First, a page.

Local government thus has a critical role in the implementation of our key priority areas. It is the closest sphere of government to our people, and the first point of contact with government by communities.

We are committed to further strengthening the voice of communities by ensuring that all councillors serve the people they represent and are accountable to them.

The values of social justice and elimination of inequalities, which are aimed at creation of a better life for all our people, remain the central guiding pillars of our government.

It is for this reason that the enormity of underdevelopment and poverty challenges that beset our communities should continue to spur on our collective leadership to pursue the essential goal of creating a better life for the people of the province, especially in underdeveloped rural areas falling within the jurisdiction of traditional leaderships.

To ensure that these priorities are successfully implemented, Ladies and Gentlemen, it is imperative that, as government, we continue to enhance effective partnerships with the institution of traditional leadership in improving the quality of service delivery in areas under the jurisdiction of traditional leaders.

In his State of the Nation address, on 10 February 2011 President Jacob Zuma categorically stated that:
“To address these concerns, we have declared 2011 a year of job creation through meaningful economic transformation and inclusive growth.

We introduced a New Growth Path that will guide our work in achieving these goals, working within the premise that the creation of decent work is at the centre of our economic policies”.

Honourable members, it is common knowledge that poverty and underdevelopment challenges are more prominent in rural areas under the jurisdiction of traditional leaders. As a response to these challenges, government has prioritised rural development as one of the key interventions to receive special attention over the next five years.

It is for this reason that I have observed during the State of the Province Address that despite the significant progress that we have made over the last 17 years, people living in rural areas continue to face the harshest conditions of poverty and lack of access to land and basic services. As government, we are committed to a comprehensive and clear rural development strategy linked to land and agrarian reform, improvement of the conditions of farm workers and farm-dwellers and build the potential for sustainable rural livelihoods.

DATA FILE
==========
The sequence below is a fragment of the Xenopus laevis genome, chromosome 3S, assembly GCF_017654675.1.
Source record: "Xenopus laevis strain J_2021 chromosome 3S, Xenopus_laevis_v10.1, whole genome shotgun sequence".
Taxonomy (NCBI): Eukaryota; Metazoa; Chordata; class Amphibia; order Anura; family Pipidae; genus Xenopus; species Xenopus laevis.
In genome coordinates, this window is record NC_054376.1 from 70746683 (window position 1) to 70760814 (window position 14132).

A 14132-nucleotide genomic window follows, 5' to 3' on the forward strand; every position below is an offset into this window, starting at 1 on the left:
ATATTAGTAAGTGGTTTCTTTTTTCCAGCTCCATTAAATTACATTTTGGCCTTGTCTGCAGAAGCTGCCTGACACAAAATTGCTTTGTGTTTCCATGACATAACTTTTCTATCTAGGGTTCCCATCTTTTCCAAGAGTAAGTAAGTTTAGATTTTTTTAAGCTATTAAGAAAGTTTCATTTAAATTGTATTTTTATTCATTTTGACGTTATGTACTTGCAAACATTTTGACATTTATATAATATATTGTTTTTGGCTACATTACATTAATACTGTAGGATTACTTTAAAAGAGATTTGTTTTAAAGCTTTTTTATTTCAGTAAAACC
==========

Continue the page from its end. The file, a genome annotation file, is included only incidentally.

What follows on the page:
In this regard, Government will, amongst others:

• Intensify the land reform programme to ensure that more land is in the hands of the rural poor and will provide them with technical skills and financial resources to productively use the land to create sustainable livelihoods and decent work in rural areas; and

• Review the appropriateness of the existing land redistribution programme, introduce measures aimed at speeding up the pace of land reform and redistribution and promote land ownership by South Africans.

As a province, we will continue to strengthen partnerships between government and the institution of traditional leadership to focus on rural development, fighting poverty and the delivery of public services in areas under the jurisdiction of traditional leaders.

Critically, traditional leaders have a responsibility to make inputs and monitor progress and the impact of service delivery in traditional communities under their jurisdiction. To achieve this, it is essential that institutions of traditional leadership participate in ward committees, and communicate government service delivery programmes to communities. They should also be able to provide feedback from communities to allow for government plans and programmes to respond effectively to such needs.